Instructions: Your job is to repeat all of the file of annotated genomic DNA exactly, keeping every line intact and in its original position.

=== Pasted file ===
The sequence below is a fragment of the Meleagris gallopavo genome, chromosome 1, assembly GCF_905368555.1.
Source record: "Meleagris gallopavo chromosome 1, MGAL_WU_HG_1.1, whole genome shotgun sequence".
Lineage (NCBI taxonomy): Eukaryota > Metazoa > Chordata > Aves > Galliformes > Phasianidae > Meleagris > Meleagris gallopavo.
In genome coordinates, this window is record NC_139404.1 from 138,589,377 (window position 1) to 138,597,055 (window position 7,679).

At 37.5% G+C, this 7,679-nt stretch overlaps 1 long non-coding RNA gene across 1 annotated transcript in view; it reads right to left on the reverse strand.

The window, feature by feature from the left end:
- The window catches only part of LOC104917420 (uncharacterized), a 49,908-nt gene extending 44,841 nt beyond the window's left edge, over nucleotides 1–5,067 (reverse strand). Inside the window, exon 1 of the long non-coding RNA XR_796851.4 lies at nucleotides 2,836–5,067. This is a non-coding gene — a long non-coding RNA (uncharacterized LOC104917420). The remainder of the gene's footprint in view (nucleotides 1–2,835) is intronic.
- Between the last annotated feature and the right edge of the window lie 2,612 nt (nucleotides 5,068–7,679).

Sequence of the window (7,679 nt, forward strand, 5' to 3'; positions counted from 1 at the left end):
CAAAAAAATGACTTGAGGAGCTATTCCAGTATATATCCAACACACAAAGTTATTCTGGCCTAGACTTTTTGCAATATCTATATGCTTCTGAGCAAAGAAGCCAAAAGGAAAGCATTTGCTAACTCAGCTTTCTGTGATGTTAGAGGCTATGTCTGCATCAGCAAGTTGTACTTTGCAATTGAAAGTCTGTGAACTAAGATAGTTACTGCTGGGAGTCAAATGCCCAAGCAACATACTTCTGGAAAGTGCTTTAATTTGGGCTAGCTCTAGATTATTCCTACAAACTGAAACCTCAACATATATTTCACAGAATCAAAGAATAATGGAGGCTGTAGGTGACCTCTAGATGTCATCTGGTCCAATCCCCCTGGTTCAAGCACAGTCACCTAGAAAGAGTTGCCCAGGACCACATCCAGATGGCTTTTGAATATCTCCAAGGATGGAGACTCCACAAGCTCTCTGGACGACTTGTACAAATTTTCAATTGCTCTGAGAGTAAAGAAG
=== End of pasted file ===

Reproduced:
The sequence below is a fragment of the Meleagris gallopavo genome, chromosome 1, assembly GCF_905368555.1.
Source record: "Meleagris gallopavo chromosome 1, MGAL_WU_HG_1.1, whole genome shotgun sequence".
Lineage (NCBI taxonomy): Eukaryota > Metazoa > Chordata > Aves > Galliformes > Phasianidae > Meleagris > Meleagris gallopavo.
In genome coordinates, this window is record NC_139404.1 from 138,589,377 (window position 1) to 138,597,055 (window position 7,679).

At 37.5% G+C, this 7,679-nt stretch overlaps 1 long non-coding RNA gene across 1 annotated transcript in view; it reads right to left on the reverse strand.

The window, feature by feature from the left end:
- The window catches only part of LOC104917420 (uncharacterized), a 49,908-nt gene extending 44,841 nt beyond the window's left edge, over nucleotides 1–5,067 (reverse strand). Inside the window, exon 1 of the long non-coding RNA XR_796851.4 lies at nucleotides 2,836–5,067. This is a non-coding gene — a long non-coding RNA (uncharacterized LOC104917420). The remainder of the gene's footprint in view (nucleotides 1–2,835) is intronic.
- Between the last annotated feature and the right edge of the window lie 2,612 nt (nucleotides 5,068–7,679).

Sequence of the window (7,679 nt, forward strand, 5' to 3'; positions counted from 1 at the left end):
CAAAAAAATGACTTGAGGAGCTATTCCAGTATATATCCAACACACAAAGTTATTCTGGCCTAGACTTTTTGCAATATCTATATGCTTCTGAGCAAAGAAGCCAAAAGGAAAGCATTTGCTAACTCAGCTTTCTGTGATGTTAGAGGCTATGTCTGCATCAGCAAGTTGTACTTTGCAATTGAAAGTCTGTGAACTAAGATAGTTACTGCTGGGAGTCAAATGCCCAAGCAACATACTTCTGGAAAGTGCTTTAATTTGGGCTAGCTCTAGATTATTCCTACAAACTGAAACCTCAACATATATTTCACAGAATCAAAGAATAATGGAGGCTGTAGGTGACCTCTAGATGTCATCTGGTCCAATCCCCCTGGTTCAAGCACAGTCACCTAGAAAGAGTTGCCCAGGACCACATCCAGATGGCTTTTGAATATCTCCAAGGATGGAGACTCCACAAGCTCTCTGGACGACTTGTACAAATTTTCAATTGCTCTGAGAGTAAAGAAG